Frankfort, Council of

Convened in the summer of 794, by the grace of God, authority of the pope, and command of ...

Frankfort-on-the-Main

Frankfort-on-the-Main, formerly the scene of the election and coronation of the German emperors, ...

Franks, The

The Franks were a confederation formed in Western Germany of a certain number of ancient ...

Franzelin, Johann Baptist

Cardinal and theologian ; b. at Aldein, in the Tyrol, 15 April, 1816; d. at Rome, 11 Dec., ...

Frascati

DIOCESE OF FRASCATI (TUSCULANA). One of the six suburbicarian (i.e. neighbouring) dioceses ...

Frassen, Claude

A celebrated Scotist theologian and philosopher of the Order of Friars Minor ; b. near ...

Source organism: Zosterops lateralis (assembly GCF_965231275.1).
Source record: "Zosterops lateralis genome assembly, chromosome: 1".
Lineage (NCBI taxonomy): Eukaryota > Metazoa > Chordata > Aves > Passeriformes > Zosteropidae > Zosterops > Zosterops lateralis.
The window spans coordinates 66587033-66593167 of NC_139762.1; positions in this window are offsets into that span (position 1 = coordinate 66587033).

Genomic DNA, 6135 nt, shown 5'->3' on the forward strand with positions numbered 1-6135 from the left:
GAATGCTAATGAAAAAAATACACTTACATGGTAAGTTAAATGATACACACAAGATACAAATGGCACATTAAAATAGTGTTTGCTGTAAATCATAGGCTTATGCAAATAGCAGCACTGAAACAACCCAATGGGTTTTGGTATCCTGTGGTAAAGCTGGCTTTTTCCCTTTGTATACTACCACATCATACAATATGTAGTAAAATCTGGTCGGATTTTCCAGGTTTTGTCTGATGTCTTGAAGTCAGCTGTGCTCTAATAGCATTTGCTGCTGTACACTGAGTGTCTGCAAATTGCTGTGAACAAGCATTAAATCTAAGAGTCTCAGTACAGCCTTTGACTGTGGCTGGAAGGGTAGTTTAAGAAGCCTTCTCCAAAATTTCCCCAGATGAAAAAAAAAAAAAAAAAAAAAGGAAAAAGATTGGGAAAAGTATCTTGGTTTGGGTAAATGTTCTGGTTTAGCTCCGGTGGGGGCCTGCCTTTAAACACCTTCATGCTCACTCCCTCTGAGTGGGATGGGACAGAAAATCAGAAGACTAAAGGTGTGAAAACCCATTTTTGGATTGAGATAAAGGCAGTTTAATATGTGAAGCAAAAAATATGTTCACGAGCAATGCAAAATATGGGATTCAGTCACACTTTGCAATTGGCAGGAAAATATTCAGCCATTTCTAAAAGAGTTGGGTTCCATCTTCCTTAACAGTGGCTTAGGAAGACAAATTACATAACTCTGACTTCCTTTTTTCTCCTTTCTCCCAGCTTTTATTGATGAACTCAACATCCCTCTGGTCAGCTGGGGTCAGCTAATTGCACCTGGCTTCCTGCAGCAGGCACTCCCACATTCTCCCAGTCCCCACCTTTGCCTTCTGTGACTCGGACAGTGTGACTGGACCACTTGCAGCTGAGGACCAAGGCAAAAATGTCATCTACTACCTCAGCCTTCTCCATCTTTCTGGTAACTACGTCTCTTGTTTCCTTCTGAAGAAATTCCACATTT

Fraternal Correction

Fraternal correction is here taken to mean the admonishing of one's neighbor by a private ...

Fraticelli

(Or F RATRICELLI ) A name given to various heretical sects which appeared in the fourteenth ...

Fraud

In the common acceptation of the word, an act or course of deception deliberately practised with ...

Fraunhofer, Joseph von

Optician, b. at Straubing, Bavaria, 6 March, 1787; d. at Munich, 7 June, 1826. He was the tenth ...

Frayssinous, Denis de

1765-1841, Bishop of Hermopolis in partibus infidelium , is celebrated chiefly for his ...

Fredegarius

The name used since the sixteenth designate the supposed author of an anonymous historical ...

Fredegis of Tours

(Fridugisus or Fredegisus). A ninth-century monk, teacher, and writer. Fredegis was an ...

Frederick I (Barbarossa)

German King and Roman Emperor, son of Frederick of Swabia (d. 1147) and Judith, daughter of Henry ...

Frederick II

German King and Roman Emperor, son of Henry VI and Constance of Sicily; born 26 Dec., 1194; died ...

Fredoli, Berenger

Cardinal-Bishop of Frascati ; b. at Vérune, France, c. ú d. at Avignon, 11 June, ...